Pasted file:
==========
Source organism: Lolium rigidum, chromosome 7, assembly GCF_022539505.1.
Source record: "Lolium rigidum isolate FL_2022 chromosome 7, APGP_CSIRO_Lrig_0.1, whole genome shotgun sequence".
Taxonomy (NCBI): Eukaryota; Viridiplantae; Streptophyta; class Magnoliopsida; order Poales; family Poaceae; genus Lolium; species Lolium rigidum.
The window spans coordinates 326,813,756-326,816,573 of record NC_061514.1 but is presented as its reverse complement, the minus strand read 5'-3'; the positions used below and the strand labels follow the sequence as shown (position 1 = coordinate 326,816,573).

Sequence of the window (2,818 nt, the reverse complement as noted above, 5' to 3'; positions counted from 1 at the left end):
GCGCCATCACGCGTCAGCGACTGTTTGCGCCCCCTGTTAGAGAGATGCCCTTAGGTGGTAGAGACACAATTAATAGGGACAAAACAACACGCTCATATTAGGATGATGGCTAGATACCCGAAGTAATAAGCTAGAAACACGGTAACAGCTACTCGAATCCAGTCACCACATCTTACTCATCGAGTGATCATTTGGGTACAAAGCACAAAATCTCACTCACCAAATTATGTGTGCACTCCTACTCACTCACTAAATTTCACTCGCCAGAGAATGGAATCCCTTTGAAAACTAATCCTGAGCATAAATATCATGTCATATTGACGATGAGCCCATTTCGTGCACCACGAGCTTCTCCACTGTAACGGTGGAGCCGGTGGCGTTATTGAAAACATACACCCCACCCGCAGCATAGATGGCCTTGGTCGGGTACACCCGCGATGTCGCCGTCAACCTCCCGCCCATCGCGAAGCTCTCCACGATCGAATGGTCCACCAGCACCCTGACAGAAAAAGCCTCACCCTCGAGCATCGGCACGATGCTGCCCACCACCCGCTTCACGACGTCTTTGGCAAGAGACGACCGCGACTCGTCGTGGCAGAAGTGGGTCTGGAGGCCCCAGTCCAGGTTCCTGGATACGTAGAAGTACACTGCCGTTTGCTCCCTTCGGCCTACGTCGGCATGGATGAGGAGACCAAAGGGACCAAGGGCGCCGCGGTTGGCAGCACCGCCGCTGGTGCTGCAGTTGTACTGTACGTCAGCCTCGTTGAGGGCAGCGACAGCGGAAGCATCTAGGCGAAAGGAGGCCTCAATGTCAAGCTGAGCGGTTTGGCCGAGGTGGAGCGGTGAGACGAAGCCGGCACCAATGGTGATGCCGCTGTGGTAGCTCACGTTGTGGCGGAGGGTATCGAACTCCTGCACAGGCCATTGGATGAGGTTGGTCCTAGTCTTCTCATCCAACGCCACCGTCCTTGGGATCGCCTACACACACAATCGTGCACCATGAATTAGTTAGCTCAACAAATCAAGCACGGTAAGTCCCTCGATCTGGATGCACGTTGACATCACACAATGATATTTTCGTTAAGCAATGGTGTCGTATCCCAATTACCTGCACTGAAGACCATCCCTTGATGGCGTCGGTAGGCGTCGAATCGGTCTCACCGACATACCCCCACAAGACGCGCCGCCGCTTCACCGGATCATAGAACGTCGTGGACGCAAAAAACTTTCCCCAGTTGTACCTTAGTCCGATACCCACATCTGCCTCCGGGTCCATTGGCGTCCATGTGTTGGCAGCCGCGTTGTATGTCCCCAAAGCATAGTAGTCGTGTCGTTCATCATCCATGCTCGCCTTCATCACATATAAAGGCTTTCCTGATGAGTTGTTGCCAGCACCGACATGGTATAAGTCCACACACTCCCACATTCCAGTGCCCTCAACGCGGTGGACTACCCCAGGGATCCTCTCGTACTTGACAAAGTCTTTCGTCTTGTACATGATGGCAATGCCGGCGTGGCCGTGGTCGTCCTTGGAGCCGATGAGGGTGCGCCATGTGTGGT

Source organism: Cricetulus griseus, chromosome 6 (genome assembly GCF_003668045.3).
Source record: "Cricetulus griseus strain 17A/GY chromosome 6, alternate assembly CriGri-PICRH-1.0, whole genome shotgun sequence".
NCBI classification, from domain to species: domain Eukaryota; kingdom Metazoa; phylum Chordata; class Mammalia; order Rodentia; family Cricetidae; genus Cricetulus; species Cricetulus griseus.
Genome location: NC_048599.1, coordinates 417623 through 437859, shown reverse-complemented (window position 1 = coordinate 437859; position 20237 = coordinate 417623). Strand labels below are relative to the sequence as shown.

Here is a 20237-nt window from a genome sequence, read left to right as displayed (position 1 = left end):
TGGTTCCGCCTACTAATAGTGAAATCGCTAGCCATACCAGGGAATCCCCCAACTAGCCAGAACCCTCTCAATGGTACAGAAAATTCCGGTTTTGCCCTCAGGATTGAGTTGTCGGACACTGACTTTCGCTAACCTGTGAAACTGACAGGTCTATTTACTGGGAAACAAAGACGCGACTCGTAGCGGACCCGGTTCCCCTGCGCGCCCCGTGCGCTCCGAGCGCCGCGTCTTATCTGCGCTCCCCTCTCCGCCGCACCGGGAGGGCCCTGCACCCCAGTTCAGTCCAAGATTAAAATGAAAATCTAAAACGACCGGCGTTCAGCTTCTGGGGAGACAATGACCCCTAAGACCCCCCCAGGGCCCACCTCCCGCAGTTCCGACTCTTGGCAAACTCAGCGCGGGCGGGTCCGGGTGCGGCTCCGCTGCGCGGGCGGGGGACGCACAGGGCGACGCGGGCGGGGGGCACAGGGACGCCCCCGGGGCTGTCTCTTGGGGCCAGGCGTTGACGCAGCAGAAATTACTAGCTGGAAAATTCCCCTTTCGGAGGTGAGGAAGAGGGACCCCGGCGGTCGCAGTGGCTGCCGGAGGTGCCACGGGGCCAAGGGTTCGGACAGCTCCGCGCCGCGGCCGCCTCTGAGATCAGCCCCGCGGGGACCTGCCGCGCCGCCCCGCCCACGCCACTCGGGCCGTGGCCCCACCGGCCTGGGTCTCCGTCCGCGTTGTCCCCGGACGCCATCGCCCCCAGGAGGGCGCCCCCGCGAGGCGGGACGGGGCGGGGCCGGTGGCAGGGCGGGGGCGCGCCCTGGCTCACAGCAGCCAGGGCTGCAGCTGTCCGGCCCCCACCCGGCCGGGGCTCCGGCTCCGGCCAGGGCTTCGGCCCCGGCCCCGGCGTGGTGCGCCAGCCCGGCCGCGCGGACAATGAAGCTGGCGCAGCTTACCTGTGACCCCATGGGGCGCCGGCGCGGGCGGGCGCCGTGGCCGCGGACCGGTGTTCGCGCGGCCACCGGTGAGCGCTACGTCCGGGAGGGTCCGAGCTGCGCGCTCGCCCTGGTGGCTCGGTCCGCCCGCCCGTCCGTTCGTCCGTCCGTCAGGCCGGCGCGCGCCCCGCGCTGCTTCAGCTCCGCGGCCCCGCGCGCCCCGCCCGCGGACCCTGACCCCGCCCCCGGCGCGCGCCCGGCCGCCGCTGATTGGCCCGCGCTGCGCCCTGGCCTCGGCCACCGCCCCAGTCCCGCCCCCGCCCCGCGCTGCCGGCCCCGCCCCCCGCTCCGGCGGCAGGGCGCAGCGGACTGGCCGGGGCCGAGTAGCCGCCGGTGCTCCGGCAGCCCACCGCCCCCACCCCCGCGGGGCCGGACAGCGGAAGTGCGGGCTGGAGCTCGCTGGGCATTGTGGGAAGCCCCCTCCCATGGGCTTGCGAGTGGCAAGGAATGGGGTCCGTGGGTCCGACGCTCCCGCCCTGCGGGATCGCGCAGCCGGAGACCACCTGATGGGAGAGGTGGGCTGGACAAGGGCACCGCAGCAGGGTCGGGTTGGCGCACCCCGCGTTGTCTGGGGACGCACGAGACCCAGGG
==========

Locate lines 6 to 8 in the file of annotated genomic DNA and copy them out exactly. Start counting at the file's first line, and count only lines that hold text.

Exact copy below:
GCGCCATCACGCGTCAGCGACTGTTTGCGCCCCCTGTTAGAGAGATGCCCTTAGGTGGTAGAGACACAATTAATAGGGACAAAACAACACGCTCATATTAGGATGATGGCTAGATACCCGAAGTAATAAGCTAGAAACACGGTAACAGCTACTCGAATCCAGTCACCACATCTTACTCATCGAGTGATCATTTGGGTACAAAGCACAAAATCTCACTCACCAAATTATGTGTGCACTCCTACTCACTCACTAAATTTCACTCGCCAGAGAATGGAATCCCTTTGAAAACTAATCCTGAGCATAAATATCATGTCATATTGACGATGAGCCCATTTCGTGCACCACGAGCTTCTCCACTGTAACGGTGGAGCCGGTGGCGTTATTGAAAACATACACCCCACCCGCAGCATAGATGGCCTTGGTCGGGTACACCCGCGATGTCGCCGTCAACCTCCCGCCCATCGCGAAGCTCTCCACGATCGAATGGTCCACCAGCACCCTGACAGAAAAAGCCTCACCCTCGAGCATCGGCACGATGCTGCCCACCACCCGCTTCACGACGTCTTTGGCAAGAGACGACCGCGACTCGTCGTGGCAGAAGTGGGTCTGGAGGCCCCAGTCCAGGTTCCTGGATACGTAGAAGTACACTGCCGTTTGCTCCCTTCGGCCTACGTCGGCATGGATGAGGAGACCAAAGGGACCAAGGGCGCCGCGGTTGGCAGCACCGCCGCTGGTGCTGCAGTTGTACTGTACGTCAGCCTCGTTGAGGGCAGCGACAGCGGAAGCATCTAGGCGAAAGGAGGCCTCAATGTCAAGCTGAGCGGTTTGGCCGAGGTGGAGCGGTGAGACGAAGCCGGCACCAATGGTGATGCCGCTGTGGTAGCTCACGTTGTGGCGGAGGGTATCGAACTCCTGCACAGGCCATTGGATGAGGTTGGTCCTAGTCTTCTCATCCAACGCCACCGTCCTTGGGATCGCCTACACACACAATCGTGCACCATGAATTAGTTAGCTCAACAAATCAAGCACGGTAAGTCCCTCGATCTGGATGCACGTTGACATCACACAATGATATTTTCGTTAAGCAATGGTGTCGTATCCCAATTACCTGCACTGAAGACCATCCCTTGATGGCGTCGGTAGGCGTCGAATCGGTCTCACCGACATACCCCCACAAGACGCGCCGCCGCTTCACCGGATCATAGAACGTCGTGGACGCAAAAAACTTTCCCCAGTTGTACCTTAGTCCGATACCCACATCTGCCTCCGGGTCCATTGGCGTCCATGTGTTGGCAGCCGCGTTGTATGTCCCCAAAGCATAGTAGTCGTGTCGTTCATCATCCATGCTCGCCTTCATCACATATAAAGGCTTTCCTGATGAGTTGTTGCCAGCACCGACATGGTATAAGTCCACACACTCCCACATTCCAGTGCCCTCAACGCGGTGGACTACCCCAGGGATCCTCTCGTACTTGACAAAGTCTTTCGTCTTGTACATGATGGCAATGCCGGCGTGGCCGTGGTCGTCCTTGGAGCCGATGAGGGTGCGCCATGTGTGGT

Source organism: Cricetulus griseus, chromosome 6 (genome assembly GCF_003668045.3).
Source record: "Cricetulus griseus strain 17A/GY chromosome 6, alternate assembly CriGri-PICRH-1.0, whole genome shotgun sequence".